Written Communication graduates, both undergraduate and graduate, pursue an incredibly wide range of job titles and careers. The key to this flexibility is that "writing" is much more than simply creating text. Effective writing is a research and design process that improves one's thinking, analyzing, and creative abilities the more they are practiced. Our graduates have demonstrated this adaptability with their range of job titles: technical communicator, proposal writer, content developer, information designer, interaction designer, instructional designer, social media coordinator, technical editor, lawyer, teacher, sports information director, user experience designer, technical author, content strategist, usability specialist, and even vice president for user happiness (and the list goes on!).
The key to this adaptability is that the program teaches students to analyze the needs, audiences, and processes of business, organizations, and schools. Students respond with documents, digital content, visuals, video, and websites that get the job done because they know how to analyze up front and test along the process. Our students learn to think strategically about writing and digital media, and how to test how language, visuals, and video actually work. The ability to assess the effectiveness of digital writing and media today is extremely valuable as more and more work in the field is digital and both employs and supports technology.
With this mix of problem-solving, design, and development, it isn't surprising that the Federal Bureau of Labor continues to project growth in technical communication and related areas at 15% -- substantial growth. And according to the Occupational Outlook Handbook, the median annual salary for technical communicators was $69,030 in 2014.
Eastern Michigan University's Written Communication program is the place to study these rapid and important changes in the practice and profession of writing.
Our undergraduate major in Written Communication offers three emphases: Writing Studies, Professional Writing, and Technical Communication. Each emphasis will guide you through the study of a specific aspect of writing while simultaneously offering flexibility through our restricted elective offerings. We also have a minor in writing that is an excellent match for almost any major.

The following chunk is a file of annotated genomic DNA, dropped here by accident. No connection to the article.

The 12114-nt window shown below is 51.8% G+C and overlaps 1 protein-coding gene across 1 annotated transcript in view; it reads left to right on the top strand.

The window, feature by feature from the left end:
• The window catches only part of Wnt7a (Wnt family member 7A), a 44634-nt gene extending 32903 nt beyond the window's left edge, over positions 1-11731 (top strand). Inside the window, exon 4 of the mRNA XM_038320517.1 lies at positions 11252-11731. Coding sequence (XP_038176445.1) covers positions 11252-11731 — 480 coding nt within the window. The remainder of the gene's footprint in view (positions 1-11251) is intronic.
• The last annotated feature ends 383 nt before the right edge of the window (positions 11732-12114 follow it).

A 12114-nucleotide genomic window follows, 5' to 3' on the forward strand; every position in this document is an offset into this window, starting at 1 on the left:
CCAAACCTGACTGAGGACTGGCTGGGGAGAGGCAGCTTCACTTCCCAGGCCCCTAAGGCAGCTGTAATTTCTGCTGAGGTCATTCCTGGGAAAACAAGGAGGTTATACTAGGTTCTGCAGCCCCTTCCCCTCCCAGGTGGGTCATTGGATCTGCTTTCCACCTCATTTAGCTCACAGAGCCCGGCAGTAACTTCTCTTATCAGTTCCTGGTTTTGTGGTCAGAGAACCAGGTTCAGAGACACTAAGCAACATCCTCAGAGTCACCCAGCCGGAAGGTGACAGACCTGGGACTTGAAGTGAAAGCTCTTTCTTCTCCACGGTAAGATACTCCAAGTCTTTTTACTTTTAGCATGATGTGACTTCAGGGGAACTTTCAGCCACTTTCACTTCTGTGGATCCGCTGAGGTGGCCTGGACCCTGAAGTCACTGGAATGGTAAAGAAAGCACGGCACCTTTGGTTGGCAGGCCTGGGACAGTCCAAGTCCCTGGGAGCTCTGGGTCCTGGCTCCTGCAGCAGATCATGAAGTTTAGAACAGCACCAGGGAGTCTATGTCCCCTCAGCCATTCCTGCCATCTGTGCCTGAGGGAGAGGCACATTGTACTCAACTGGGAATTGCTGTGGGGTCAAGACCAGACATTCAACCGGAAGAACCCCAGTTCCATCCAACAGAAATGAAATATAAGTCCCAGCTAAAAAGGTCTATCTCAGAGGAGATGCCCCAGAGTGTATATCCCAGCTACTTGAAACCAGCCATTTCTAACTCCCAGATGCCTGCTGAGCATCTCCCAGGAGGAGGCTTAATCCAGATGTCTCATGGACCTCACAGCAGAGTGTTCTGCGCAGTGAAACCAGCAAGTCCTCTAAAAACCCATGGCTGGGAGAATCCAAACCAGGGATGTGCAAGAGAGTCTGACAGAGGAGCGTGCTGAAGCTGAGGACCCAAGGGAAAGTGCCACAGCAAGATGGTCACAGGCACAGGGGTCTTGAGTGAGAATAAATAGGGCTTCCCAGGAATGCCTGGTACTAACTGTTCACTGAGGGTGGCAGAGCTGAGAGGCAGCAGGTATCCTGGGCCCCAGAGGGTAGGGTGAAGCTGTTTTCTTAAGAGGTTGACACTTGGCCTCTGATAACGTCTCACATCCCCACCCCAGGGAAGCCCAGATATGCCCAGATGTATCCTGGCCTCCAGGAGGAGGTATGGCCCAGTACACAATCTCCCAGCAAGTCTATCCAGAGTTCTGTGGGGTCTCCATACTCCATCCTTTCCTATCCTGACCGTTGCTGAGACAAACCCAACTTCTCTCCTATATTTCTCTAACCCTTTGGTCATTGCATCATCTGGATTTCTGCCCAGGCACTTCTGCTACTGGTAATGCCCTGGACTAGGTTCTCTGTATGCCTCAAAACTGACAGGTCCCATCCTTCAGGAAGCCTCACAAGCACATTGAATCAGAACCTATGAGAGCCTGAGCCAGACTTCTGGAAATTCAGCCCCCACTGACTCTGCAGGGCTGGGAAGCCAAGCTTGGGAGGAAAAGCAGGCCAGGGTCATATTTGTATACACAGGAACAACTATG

Our graduate program leads to a Master of Arts in Written Communication with an emphasis in the Teaching of Writing or Professional Writing. We also offer graduate certificate programs in Technical Communication and in the Teaching of Writing.
Writing@EMU is the program's blog for sharing the latest news, announcements, and updates related to EMU's programs affiliated with Written Communication, including the First-year Writing Program.
"When I decided to study in EMU’s Written Communication Program, I didn't realize that I was making one of the most important decisions of my academic and professional life. I didn’t realize that, in addition to growing as a writer, I would also grow as a communicator, a collaborator, and a critical thinker. Because this program is grounded in rhetorical theory and practice, students learn how to strategically navigate and negotiate writing across dynamic contexts with various audiences. They begin to recognize writing as a social activity—dependent upon interactive contexts—and they begin to understand and articulate the real value that they bring to those contexts. Learning to articulate my value as a written communication professional was one of the most challenging, but most empowering lessons I learned throughout my time at EMU. Because I’ve been through this program, I’ve learned how to communicate effectively across contexts, and I know how to help others see the value in that work. EMU’s Written Communication Program doesn’t just teach you a skill set; it teaches you a new framework for looking at and solving problems heuristically, and that is critical in a workplace, higher education, and in our everyday communication."